Red Zone

Some thoughts on Tyrann Mathieu’s deal, and how it relates to Chiefs safety Eric Berry

Kansas City Chiefs strong safety Eric Berry.
Kansas City Chiefs strong safety Eric Berry. deulitt@kcstar.com

I’ve had a lot of people ask me about the Tyrann Mathieu contract, and how it affects the Chiefs’ Eric Berry situation. I have a few thoughts on it.

1. For those who missed it, Mathieu signed a five-year, $62 million contract with $40 million guaranteed. The key number is the guaranteed money, which is $13 million more than the previous highest-paid safety (Minnesota’s Harrison Smith) got. Mathieu has basically set the top of the safety market in a significant way. Now...

2. If I was Berry, I could make every argument in the world that I should receive a deal at least equal or slightly greater than that. Mathieu is much younger — 24 compared to Berry’s 28 — but by the measures that matter, Berry has a stronger track record. More Pro Bowls ( four compared to one) and more AP all-pro teams (two compared to one).

3. That said, if I were him — and I took a deal less than what Mathieu eventually ended up getting — I’d be upset. Period. I don’t think the Chiefs were offering anything close to what Mathieu received, so that said, I think Berry and his agent, Chad Speck, probably made the right move rejecting whatever was offered.

4. So what now? Well, Berry can make a pretty penny this season by playing on the franchise tag ($10.8 million), but he wants — and deserves — one last big deal. Given the fact the two sides couldn’t make it happen this year, I really don’t know if they’ll be able to get something done next year, either. If I’m Berry, I do what I have to do to get one last big deal. If that means asking for a trade, fine. If that means testing free agency next March and letting the market dictate my worth, fine.

5. I know fans don’t want to hear that. But football players really sacrifice a lot to play the game (namely, their long-term health) and they only have a short amount of time to earn as much as they can. I really wish fans took the side of the players more in this situation, but I get it. The loyalty is to the jersey, not to the name on the back of it.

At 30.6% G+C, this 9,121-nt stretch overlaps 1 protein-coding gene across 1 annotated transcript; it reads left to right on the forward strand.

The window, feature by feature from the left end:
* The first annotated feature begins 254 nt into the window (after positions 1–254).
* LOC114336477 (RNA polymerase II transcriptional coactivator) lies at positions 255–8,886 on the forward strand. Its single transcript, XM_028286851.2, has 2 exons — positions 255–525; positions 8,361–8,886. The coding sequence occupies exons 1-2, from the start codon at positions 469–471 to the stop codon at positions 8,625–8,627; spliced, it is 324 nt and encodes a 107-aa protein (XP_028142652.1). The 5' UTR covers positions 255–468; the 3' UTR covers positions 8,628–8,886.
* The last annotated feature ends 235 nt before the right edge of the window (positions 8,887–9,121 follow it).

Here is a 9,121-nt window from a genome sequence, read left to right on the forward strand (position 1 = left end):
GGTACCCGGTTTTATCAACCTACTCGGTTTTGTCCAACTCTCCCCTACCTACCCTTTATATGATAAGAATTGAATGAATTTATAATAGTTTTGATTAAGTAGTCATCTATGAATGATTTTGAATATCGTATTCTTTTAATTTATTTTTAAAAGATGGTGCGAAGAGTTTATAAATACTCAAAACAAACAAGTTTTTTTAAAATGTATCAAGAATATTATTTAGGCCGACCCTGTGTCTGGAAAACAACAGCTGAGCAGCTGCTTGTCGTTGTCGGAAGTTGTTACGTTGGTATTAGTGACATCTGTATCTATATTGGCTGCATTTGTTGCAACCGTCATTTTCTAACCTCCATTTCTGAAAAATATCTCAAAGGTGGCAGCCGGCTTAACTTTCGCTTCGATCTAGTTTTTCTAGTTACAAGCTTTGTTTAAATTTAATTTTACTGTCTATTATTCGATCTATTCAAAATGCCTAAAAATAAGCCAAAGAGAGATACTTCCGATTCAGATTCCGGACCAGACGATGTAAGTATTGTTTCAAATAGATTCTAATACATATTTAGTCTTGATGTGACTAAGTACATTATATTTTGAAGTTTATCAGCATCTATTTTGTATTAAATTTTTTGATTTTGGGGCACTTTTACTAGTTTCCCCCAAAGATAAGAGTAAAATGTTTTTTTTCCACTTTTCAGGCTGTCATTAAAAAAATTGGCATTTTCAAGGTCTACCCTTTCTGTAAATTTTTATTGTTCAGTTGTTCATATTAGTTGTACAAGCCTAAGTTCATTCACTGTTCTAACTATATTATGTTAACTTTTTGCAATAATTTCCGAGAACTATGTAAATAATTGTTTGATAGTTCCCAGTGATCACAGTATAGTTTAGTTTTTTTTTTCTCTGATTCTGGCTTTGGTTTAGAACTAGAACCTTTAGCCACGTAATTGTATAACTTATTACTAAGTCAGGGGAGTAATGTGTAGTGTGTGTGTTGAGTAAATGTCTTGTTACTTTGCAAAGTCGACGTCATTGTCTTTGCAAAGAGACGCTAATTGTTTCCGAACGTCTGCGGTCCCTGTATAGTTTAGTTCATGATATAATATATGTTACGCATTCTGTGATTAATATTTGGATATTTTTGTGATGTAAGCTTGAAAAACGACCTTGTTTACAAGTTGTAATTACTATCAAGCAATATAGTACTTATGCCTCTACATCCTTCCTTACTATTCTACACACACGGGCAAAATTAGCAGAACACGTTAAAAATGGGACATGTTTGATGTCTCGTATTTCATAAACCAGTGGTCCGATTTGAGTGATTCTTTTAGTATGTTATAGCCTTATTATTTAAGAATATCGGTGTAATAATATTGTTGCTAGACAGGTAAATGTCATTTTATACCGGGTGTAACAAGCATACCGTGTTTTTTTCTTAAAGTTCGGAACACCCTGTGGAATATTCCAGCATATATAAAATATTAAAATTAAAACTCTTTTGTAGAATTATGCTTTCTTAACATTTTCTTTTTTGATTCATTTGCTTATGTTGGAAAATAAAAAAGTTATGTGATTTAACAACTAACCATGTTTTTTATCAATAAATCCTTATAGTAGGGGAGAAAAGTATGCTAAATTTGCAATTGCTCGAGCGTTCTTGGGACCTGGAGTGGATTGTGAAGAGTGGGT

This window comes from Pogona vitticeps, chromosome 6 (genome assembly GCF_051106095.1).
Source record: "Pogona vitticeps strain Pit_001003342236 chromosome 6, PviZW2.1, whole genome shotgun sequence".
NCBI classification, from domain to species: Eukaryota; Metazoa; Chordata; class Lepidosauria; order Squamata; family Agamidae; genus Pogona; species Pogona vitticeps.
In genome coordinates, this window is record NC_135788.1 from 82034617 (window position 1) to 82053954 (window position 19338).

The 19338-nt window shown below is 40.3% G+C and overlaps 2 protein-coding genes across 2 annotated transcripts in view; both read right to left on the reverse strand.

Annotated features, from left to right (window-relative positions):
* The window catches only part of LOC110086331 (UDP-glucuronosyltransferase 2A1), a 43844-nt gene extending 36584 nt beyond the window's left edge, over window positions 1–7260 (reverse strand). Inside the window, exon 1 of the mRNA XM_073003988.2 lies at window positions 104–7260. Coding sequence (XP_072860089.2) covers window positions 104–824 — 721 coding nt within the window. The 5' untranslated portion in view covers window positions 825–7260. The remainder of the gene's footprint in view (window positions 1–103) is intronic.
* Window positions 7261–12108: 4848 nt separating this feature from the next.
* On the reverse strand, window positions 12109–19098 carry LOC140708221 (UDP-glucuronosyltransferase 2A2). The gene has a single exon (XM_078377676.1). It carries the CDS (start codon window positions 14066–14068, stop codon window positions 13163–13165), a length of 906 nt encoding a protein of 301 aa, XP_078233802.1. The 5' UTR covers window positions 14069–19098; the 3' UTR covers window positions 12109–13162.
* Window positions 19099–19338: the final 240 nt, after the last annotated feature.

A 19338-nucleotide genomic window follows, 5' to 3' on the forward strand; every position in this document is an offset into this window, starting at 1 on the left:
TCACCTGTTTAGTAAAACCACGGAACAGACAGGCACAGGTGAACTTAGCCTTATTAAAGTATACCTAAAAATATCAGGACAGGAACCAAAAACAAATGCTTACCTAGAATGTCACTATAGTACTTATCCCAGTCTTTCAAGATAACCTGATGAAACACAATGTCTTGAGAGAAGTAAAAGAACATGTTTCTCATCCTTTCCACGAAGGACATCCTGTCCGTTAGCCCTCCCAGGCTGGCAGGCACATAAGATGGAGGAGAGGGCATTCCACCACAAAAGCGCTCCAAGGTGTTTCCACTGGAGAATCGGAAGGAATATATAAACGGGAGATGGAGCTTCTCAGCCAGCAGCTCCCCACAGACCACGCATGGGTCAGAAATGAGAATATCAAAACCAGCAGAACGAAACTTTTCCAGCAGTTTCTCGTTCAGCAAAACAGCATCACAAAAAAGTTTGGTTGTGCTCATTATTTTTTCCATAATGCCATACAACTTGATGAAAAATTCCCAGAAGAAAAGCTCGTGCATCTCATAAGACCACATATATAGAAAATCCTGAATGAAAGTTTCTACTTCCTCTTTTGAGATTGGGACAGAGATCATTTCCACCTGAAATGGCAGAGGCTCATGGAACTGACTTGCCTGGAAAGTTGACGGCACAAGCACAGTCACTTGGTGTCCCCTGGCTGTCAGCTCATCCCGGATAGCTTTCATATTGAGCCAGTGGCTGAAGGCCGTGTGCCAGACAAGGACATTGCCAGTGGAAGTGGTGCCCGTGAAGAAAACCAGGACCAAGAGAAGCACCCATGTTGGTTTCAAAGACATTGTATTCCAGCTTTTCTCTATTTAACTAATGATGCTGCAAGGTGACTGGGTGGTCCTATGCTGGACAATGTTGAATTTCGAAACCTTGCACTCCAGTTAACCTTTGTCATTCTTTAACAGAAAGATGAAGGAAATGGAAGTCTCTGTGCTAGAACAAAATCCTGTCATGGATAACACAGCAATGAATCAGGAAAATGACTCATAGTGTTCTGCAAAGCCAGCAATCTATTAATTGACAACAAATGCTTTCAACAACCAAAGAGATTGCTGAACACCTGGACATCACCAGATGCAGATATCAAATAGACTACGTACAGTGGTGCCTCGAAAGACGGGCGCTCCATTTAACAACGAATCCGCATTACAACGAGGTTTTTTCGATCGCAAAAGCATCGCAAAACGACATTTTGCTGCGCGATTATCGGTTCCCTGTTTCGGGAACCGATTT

6. By the way, if the Chiefs’ front office doesn’t want to pay Berry what he’s worth, I understand that. It’s their choice. They’re the ones charged with bringing a Super Bowl here, and it’s their butts that will be on the line if they fail. You can make some compelling arguments for why they shouldn’t pay a 28-year-old safety, especially when you consider this regime’s track record for finding useful safeties off the scrap heap. But just know this — you’re going to lose something significant in the locker room if he leaves, and I don’t know if it’s easily replaceable.

7. Finally, one more thing. Some people are of the opinion that Berry should give the Chiefs a “hometown discount” for standing by him through the cancer ordeal. Honestly, the Chiefs didn’t have much choice in the matter. Had they cut his salary because he was stricken with lymphoma — LYMPHOMA — people around the league (media, agents, players, etc.) would have eviscerated them both publicly and privately for it. So while the club handled it well, and they deserve some credit for that, anything short of what they did would not be very becoming for the first-class organization Clark Hunt prides himself on running.

So in short, guys, please don’t begrudge Berry for doing what he has to do to get the money (which essentially equals respect to players) that he deserves. Football is a business. It’s a great game, and we all love it, but it is what it is.

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